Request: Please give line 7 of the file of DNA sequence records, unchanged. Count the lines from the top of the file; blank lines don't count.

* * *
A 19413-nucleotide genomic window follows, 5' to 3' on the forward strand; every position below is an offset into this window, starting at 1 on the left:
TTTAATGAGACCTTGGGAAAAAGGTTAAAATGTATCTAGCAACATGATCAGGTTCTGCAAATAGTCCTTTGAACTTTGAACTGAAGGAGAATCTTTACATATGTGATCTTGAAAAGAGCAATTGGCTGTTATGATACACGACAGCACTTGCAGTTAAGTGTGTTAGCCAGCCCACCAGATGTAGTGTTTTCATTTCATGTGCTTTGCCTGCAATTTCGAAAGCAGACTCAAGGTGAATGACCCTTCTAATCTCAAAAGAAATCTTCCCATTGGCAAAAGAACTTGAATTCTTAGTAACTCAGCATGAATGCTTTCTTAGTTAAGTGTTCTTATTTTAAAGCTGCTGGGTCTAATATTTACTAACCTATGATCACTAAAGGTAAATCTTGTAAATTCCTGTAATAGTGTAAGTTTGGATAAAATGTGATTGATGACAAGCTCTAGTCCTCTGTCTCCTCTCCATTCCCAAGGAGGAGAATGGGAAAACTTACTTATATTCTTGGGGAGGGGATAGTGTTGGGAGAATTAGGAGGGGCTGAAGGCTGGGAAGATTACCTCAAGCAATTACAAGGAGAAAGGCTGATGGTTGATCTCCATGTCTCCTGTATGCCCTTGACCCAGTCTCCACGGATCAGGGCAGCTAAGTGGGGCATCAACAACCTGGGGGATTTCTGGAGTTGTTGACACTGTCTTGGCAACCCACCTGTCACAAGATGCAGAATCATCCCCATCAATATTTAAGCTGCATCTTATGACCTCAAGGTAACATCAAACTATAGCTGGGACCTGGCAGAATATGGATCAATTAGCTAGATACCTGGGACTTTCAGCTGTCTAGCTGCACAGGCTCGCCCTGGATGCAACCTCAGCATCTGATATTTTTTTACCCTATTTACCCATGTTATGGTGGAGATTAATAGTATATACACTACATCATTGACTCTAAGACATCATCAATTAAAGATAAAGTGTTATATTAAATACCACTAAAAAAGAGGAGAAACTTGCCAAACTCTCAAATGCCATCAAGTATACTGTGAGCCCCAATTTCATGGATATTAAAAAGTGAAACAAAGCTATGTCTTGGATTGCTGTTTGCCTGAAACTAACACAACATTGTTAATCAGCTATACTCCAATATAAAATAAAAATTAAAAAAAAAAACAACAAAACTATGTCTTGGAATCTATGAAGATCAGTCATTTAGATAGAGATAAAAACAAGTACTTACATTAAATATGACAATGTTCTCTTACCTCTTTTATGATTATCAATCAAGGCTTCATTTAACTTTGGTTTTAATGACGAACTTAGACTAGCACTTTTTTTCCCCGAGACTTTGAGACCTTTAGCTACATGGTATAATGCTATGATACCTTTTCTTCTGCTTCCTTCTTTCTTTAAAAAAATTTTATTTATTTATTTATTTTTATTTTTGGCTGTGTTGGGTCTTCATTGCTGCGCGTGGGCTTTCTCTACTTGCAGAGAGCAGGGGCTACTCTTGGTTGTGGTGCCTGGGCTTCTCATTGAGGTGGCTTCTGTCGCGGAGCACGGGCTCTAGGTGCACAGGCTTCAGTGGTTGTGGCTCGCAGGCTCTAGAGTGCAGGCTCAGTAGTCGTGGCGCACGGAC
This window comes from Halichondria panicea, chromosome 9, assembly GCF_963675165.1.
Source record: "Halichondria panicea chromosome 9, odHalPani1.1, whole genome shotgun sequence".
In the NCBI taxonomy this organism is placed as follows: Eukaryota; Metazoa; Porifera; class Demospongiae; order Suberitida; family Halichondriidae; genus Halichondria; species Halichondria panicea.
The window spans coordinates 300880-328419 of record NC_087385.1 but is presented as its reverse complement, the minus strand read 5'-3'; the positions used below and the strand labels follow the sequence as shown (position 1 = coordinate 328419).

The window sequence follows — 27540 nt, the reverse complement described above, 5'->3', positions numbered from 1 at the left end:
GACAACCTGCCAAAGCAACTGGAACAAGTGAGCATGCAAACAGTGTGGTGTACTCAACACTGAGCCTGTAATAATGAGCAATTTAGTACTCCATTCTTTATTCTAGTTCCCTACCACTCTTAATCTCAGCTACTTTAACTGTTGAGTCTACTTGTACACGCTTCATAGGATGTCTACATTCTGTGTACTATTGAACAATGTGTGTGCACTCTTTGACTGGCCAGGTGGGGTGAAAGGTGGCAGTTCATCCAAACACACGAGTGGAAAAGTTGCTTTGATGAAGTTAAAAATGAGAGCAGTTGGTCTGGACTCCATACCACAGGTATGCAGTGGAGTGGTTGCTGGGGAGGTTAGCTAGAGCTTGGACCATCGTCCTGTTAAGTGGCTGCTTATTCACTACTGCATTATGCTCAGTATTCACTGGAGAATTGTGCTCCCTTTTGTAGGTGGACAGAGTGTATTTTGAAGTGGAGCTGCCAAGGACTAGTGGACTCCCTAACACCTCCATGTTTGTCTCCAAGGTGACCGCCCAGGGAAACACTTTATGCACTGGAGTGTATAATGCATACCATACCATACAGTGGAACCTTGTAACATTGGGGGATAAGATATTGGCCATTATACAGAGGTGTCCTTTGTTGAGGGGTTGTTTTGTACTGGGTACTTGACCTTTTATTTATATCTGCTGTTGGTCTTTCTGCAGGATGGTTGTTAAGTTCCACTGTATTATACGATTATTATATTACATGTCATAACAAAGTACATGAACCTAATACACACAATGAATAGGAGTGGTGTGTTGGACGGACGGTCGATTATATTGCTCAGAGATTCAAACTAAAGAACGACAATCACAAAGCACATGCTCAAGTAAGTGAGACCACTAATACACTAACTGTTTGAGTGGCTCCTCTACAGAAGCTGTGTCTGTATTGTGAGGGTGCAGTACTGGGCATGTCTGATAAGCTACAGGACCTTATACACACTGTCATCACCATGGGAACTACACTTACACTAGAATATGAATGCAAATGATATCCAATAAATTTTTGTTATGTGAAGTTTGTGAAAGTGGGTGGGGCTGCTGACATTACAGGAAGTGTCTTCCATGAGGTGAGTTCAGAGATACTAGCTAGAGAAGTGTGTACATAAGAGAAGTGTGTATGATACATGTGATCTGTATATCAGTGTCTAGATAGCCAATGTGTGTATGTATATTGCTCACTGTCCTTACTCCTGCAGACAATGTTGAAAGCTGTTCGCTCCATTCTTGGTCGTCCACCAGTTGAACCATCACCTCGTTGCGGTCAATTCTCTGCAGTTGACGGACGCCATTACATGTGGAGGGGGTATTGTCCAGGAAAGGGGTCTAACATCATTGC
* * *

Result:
The window sequence follows — 27540 nt, the reverse complement described above, 5'->3', positions numbered from 1 at the left end: